Iowa State University and Ames Laboratory Lead Charge in Plastics “Upcycling” Research

Faculty and Researchers Awarded Millions in Emerging Field

By Caitlin Ware, Iowa State University Office of the Vice President for Research

Ames, Iowa, has recently become a national research epicenter for a rapidly emerging field: plastics “upcycling.” Researchers at Iowa State University, in tandem with Ames Laboratory — a U.S. Department of Energy (DOE) National Laboratory — received multiple awards over the 2020 calendar year, totaling millions of dollars in research funding.

Contrary to traditional recycling, which recovers base materials from items such as glass bottles or aluminum cans and reuses them to recreate the same product, upcycling creates higher-value products from plastic items by chemically transforming them. Four research projects spearheaded by a mix of Iowa State and Ames Laboratory investigators recently received multiple federal awards to implement upcycling by exploring new ways to repurpose plastic waste into a variety of value-added compounds, from fuel to food. Since the beginning of 2020, Iowa State and Ames Laboratory received research awards that could ultimately total over $20 million.

“Because most plastics do not decompose, waste in landfills and overflow into waterways continue to be a significant problem,” said Interim Vice President for Research Guru Rao. “Not only does this pose a problem for our environment and natural resources, this also raises a host of human health concerns. The idea of upcycling is a relatively new priority for funding agencies, and it is a tremendous success that Iowa State and Ames Laboratory researchers have so quickly established themselves as major players in this arena. As an institution, we remain committed to fostering knowledge that helps make human activities more sustainable.”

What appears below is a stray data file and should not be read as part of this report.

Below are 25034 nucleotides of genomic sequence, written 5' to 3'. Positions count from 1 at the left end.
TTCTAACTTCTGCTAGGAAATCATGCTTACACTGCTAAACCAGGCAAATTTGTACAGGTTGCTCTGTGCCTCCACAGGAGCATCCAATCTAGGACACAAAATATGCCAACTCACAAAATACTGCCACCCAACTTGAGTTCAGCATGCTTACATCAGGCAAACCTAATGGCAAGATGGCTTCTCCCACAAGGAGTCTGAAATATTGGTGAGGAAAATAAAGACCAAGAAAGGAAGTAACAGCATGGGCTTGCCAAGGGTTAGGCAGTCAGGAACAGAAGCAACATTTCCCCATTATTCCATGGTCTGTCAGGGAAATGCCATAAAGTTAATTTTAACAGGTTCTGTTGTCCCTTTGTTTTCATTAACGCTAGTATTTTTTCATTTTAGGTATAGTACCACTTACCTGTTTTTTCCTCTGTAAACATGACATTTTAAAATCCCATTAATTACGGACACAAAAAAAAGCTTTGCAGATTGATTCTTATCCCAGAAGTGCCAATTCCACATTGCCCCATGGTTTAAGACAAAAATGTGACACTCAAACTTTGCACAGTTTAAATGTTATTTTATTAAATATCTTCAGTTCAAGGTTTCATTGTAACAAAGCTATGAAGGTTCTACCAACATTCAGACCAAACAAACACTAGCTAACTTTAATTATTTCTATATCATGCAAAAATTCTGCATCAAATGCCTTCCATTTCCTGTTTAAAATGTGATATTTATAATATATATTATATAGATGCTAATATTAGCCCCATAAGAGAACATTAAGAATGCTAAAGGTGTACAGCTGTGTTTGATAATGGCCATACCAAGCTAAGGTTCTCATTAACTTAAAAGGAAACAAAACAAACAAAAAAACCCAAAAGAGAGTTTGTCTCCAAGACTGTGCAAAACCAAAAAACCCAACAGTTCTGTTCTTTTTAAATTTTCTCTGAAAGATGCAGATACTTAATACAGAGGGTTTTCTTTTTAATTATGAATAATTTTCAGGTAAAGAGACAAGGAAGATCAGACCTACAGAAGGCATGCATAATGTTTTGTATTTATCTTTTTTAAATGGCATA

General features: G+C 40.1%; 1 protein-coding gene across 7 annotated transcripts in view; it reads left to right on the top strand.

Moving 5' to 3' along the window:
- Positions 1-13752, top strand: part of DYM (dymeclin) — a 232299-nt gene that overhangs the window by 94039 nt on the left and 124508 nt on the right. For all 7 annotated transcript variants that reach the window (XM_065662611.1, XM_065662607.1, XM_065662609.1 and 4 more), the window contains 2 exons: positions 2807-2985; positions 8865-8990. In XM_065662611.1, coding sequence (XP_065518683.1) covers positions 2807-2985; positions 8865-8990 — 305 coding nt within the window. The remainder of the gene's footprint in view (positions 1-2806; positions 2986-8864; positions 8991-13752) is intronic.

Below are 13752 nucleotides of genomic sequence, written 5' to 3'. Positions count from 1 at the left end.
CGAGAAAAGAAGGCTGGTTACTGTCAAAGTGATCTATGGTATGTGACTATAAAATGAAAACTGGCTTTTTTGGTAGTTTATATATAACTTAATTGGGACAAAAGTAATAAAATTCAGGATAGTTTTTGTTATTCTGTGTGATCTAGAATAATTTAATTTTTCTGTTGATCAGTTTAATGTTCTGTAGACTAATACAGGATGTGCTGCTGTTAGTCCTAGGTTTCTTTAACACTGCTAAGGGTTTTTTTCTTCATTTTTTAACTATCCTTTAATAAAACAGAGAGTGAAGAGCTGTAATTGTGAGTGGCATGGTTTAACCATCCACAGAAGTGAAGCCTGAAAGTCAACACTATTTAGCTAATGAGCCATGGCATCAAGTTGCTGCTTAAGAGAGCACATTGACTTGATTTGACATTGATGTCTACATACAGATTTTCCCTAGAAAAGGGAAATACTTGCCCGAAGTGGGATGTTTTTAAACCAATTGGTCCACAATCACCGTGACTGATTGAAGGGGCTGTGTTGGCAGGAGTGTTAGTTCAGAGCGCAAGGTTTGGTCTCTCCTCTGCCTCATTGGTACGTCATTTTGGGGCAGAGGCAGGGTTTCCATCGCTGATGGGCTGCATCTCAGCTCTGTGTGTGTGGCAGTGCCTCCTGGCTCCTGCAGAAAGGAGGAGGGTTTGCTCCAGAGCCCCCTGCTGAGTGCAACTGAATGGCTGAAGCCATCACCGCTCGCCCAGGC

More Than Trash

Iowa State’s entrance into plastic upcycling research began last year with a $12.8 million, four-year grant to Ames Laboratory, funded through the U.S. Department of Energy (DOE) Energy Frontier Research Center (EFRC) program. The EFRC program is designed to bring together multi-disciplinary teams of scientists to tackle defining energy challenges of the 21st century, and the program’s recent investment will allow a multi-institutional team of scientists to form the Institute for Cooperative Upcycling of Plastics (iCOUP). 

iCOUP consists of researchers at Ames Laboratory, Argonne National Laboratory, UC Santa Barbara, University of South Carolina, Cornell University, Northwestern University, and University of Illinois, Urbana-Champaign. Together, the group will work to create catalysts that turn discarded single-use plastics into more valuable products, providing incentives to treat used plastics as a resource rather than as trash.

Participating in the project are Ames Laboratory scientist and Iowa State professor of chemistry Aaron Sadow, Ames Laboratory scientist Frederic Perras, and Iowa State professor of chemistry Wenyu Huang.

iCOUP, funded as part of the DOE Basic Energy Sciences (BES) program, is focused on fundamental catalyst design and the basic science of polymer deconstruction. Since receiving funding, it has already developed a first-of-its-kind catalyst that is able to break down polyolefin plastics (plastics produced mainly from oil and natural gas), including polyethylene and polypropylene — two popular types of polymers used widely in products like plastic grocery bags, milk jugs, and shampoo bottles. The process results in uniform, high-quality components that can be used to produce fuels, solvents, and lubricating oils.